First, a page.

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Trinity (nuclear test)

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The Trinity explosion, 16 ms after detonation. The viewed hemisphere's highest point in this image is about 200 metres (660 ft) high.
Film about Trinity test

Trinity test was the first test of a nuclear weapon. It took place on July 16, 1945 during the Manhattan Project. The code name Trinity was given by American physicist J. Robert Oppenheimer.


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Radioactive fallout after Trinity. New Mexico is shown in Yellow. This image still uses the unit Röntgen. 5 Roentgen are about 50 Millisievert. Radiation sickness occurs at about ten times that does, at about 700 Millisievert. Being exposed to 100 Mlilisievert means that the lifetime risk of getting cancer increases by about one percent.[1][2][3]

A tower-like structure was used for the experiment. This favored radioactive fallout. The landscape and the winds meant that "radioactive hot spots" formed. For four to five days after the experiment, farmers observed a flour-like white fallout. People about 20 kilometres (12 mi) around the site used rainwater for drinking. The people in the area were not warned, or informed about ways to protect themselves. There were no evacuations. Instruments that were not adapted to do these measurements registered explosion rates up to 1.4 µC/kg/s. It was nearly impossible to assess the risk of contamination through α-radiation that came from about 4.8 kilograms (11 lb) of unexploded Plutonium. Even today, several decades after the event, the measurements of the experiment have not been rigurously analized. The amount of contamination of the affected public, through contaminated air, water and food, is unknown [4]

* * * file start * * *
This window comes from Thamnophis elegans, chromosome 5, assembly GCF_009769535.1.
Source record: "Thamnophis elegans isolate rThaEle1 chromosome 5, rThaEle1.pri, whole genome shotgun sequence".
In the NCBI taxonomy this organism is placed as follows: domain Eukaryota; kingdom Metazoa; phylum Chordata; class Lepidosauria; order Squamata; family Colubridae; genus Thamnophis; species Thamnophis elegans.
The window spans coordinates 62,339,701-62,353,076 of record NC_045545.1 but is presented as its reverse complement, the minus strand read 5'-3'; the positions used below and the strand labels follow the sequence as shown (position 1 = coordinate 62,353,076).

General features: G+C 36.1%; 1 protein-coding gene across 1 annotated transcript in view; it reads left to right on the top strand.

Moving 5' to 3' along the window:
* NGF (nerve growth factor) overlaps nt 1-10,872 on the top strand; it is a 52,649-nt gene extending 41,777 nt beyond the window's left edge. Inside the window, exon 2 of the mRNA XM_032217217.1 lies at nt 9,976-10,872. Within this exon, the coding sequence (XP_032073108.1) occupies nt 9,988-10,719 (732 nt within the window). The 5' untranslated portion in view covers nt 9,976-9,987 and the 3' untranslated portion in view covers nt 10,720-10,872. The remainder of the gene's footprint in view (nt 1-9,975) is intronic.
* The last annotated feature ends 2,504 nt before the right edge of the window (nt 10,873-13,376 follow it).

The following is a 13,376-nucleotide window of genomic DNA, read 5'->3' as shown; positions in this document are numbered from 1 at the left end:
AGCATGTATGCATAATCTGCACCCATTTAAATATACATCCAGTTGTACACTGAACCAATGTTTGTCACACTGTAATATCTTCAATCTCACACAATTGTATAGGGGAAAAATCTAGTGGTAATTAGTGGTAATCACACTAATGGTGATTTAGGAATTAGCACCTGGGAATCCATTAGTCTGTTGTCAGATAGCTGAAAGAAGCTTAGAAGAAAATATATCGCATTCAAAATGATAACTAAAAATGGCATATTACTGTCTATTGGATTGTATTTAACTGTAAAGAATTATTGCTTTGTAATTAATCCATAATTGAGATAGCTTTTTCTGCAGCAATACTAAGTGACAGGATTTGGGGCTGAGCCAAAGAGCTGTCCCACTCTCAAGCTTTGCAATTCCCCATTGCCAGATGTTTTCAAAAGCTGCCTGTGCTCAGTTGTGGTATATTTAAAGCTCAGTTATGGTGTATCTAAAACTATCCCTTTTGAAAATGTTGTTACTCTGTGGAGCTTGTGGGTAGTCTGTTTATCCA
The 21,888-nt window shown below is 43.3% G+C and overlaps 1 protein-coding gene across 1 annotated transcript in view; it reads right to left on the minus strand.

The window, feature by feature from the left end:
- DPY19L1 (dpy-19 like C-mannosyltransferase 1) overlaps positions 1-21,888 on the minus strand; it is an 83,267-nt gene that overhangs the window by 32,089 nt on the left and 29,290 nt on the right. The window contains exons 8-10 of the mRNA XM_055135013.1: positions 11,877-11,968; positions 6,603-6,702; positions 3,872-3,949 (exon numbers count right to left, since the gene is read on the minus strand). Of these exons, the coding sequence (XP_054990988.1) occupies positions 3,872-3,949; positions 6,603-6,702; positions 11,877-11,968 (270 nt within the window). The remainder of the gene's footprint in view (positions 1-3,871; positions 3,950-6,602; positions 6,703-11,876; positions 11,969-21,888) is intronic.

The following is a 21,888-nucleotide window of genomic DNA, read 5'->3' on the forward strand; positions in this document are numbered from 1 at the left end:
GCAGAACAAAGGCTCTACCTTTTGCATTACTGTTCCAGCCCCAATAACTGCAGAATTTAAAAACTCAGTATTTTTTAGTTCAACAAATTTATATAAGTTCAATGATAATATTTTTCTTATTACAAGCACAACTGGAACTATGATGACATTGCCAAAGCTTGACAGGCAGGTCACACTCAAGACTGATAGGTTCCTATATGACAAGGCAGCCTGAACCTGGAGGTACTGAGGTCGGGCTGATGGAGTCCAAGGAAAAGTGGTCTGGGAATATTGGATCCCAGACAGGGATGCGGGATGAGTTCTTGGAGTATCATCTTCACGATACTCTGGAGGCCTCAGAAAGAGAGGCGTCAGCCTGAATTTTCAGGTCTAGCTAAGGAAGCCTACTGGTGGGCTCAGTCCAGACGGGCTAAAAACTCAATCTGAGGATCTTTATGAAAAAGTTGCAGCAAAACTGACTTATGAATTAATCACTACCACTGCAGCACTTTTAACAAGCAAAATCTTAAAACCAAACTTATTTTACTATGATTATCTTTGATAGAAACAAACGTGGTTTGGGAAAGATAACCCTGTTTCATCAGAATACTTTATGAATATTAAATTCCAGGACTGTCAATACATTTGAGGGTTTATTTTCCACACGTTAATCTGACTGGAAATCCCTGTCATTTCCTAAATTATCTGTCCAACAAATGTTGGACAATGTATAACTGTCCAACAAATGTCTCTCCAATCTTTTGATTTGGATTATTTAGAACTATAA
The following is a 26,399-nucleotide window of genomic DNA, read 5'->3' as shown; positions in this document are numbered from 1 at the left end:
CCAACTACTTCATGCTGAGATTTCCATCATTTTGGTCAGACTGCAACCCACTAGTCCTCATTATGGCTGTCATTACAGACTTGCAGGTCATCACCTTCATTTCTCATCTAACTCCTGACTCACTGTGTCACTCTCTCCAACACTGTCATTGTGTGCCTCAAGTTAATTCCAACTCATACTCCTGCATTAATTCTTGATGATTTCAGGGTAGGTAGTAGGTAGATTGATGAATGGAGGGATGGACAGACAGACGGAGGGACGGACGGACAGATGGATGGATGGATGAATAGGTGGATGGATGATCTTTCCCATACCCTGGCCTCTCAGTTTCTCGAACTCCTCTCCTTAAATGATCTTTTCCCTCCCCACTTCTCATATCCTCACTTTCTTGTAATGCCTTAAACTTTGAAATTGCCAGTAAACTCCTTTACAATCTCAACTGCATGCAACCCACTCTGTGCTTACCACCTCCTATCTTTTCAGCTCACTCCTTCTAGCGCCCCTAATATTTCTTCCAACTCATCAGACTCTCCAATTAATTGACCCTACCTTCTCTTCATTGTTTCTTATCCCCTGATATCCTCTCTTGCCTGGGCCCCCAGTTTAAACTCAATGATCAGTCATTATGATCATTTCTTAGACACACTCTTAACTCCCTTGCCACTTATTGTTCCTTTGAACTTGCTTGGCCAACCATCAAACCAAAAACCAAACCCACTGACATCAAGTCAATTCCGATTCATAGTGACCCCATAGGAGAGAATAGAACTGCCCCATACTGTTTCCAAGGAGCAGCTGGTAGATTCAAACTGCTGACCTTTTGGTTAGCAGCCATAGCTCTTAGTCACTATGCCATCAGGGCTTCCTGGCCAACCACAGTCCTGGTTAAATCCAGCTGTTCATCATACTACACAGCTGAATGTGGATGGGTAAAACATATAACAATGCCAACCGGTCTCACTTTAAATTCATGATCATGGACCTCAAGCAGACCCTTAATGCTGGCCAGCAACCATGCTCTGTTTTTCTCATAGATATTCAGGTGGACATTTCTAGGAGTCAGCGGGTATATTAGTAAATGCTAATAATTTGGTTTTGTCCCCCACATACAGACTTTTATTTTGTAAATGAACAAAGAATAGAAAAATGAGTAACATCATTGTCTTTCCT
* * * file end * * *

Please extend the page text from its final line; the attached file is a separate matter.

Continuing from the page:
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  1. https://www.reuters.com/article/us-japan-quake-radiation-idUSTRE72E14R20110315
  2. http://radjournal.com/articles/radiation/low%20levels%20risk.htm
  3. https://rense.com/general94/undertnd.htm
  4. T.E. Widner, S.M. Flack: Characterization of the world’s first nuclear explosion, the Trinity test, as a source of public radiation exposure. In: Health Phys, 98, 2010, pp. 480–497; doi:10.1097/HP.0b013e3181c18168; PMID 20147790; Archived [Date missing] at chemrisk.com [Error: unknown archive URL] (PDF)